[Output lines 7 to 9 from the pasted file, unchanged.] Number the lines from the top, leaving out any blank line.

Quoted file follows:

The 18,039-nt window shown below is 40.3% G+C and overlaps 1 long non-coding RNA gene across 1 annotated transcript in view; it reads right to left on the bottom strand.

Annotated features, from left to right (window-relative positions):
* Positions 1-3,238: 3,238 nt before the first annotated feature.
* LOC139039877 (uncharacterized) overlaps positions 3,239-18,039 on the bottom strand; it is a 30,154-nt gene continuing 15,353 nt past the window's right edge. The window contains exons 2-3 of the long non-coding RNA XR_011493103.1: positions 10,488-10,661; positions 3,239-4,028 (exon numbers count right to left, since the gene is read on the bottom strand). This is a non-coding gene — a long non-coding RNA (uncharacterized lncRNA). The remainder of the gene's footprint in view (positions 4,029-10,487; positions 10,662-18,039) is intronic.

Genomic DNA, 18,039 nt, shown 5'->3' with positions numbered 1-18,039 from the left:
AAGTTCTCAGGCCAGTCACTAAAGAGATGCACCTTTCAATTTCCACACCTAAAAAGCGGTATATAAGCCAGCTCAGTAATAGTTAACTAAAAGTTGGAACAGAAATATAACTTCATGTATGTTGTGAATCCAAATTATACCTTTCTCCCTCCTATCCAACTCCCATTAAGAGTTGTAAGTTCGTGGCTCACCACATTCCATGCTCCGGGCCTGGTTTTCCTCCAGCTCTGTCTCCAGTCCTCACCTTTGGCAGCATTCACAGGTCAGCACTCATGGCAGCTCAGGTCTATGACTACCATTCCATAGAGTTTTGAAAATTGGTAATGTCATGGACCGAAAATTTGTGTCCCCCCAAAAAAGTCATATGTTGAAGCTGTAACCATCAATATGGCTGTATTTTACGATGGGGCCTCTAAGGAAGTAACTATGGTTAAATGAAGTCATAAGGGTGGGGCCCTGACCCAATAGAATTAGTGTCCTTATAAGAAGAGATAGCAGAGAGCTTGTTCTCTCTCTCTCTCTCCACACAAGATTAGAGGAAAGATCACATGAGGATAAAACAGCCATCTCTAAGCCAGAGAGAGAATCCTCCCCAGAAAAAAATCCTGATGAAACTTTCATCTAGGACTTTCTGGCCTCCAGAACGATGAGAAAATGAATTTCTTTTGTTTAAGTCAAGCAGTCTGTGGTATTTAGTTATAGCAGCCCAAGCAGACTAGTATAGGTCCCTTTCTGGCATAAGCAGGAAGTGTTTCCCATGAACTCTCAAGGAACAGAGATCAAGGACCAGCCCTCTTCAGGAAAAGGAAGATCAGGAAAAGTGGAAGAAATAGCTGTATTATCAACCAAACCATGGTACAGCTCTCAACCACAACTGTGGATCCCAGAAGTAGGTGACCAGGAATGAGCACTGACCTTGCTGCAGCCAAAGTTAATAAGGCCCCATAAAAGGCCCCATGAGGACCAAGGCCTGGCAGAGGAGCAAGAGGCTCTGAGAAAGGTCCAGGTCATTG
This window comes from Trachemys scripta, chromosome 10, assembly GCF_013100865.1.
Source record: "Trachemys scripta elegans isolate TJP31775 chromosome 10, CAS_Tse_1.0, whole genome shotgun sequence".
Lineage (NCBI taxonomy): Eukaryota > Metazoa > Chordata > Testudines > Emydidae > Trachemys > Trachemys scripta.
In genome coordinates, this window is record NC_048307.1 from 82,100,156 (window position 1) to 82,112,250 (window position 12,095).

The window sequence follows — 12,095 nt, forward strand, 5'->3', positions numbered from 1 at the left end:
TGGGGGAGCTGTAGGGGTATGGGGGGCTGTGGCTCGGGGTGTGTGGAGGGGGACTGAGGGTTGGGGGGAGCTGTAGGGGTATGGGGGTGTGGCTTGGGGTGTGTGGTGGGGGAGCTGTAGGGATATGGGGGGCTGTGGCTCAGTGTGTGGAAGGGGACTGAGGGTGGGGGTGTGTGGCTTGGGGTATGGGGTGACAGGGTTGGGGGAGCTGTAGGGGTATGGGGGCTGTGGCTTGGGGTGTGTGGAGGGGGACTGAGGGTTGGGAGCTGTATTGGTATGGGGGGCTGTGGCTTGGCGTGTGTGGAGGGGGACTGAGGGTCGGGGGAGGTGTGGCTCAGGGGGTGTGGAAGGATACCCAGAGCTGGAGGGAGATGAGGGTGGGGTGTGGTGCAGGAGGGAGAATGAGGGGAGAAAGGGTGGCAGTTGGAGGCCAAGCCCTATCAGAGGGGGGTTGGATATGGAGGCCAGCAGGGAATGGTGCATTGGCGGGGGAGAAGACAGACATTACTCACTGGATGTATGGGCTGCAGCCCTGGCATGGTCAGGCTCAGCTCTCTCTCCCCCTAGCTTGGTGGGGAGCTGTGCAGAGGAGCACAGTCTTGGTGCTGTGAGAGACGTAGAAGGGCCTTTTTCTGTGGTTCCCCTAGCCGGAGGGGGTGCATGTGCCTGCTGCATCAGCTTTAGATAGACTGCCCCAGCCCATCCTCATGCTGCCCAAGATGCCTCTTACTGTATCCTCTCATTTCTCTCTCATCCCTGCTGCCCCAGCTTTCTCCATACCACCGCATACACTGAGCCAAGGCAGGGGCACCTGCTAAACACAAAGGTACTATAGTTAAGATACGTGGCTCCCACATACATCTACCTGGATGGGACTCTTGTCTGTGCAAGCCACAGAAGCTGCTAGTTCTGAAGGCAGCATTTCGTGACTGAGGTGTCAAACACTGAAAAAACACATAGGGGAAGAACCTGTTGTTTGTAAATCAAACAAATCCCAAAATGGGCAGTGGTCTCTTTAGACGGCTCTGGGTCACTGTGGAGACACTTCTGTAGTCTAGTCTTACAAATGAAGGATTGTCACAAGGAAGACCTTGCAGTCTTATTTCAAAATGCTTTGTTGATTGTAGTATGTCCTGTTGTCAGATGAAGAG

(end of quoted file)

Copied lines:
This window comes from Trachemys scripta, chromosome 10, assembly GCF_013100865.1.
Source record: "Trachemys scripta elegans isolate TJP31775 chromosome 10, CAS_Tse_1.0, whole genome shotgun sequence".
Lineage (NCBI taxonomy): Eukaryota > Metazoa > Chordata > Testudines > Emydidae > Trachemys > Trachemys scripta.